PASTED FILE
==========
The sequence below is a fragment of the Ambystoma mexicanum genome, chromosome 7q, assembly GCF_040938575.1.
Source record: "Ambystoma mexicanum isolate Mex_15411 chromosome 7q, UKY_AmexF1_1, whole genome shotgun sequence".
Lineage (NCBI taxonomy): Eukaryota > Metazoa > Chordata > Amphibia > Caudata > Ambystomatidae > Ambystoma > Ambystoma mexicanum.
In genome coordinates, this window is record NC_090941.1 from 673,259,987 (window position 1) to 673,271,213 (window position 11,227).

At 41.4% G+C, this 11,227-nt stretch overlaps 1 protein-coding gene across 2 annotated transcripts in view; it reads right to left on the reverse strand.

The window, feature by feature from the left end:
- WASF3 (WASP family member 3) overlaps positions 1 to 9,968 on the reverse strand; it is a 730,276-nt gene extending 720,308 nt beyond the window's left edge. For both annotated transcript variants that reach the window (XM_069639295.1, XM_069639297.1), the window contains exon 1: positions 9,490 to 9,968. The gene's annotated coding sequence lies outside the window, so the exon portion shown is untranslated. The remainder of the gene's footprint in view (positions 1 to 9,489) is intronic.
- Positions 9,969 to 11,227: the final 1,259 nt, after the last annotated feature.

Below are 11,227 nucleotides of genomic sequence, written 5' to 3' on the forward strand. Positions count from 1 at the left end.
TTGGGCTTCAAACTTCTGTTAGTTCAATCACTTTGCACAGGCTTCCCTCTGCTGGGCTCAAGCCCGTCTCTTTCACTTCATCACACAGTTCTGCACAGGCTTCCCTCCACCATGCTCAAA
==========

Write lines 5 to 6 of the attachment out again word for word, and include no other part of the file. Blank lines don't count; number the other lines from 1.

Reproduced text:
At 41.4% G+C, this 11,227-nt stretch overlaps 1 protein-coding gene across 2 annotated transcripts in view; it reads right to left on the reverse strand.

The window, feature by feature from the left end: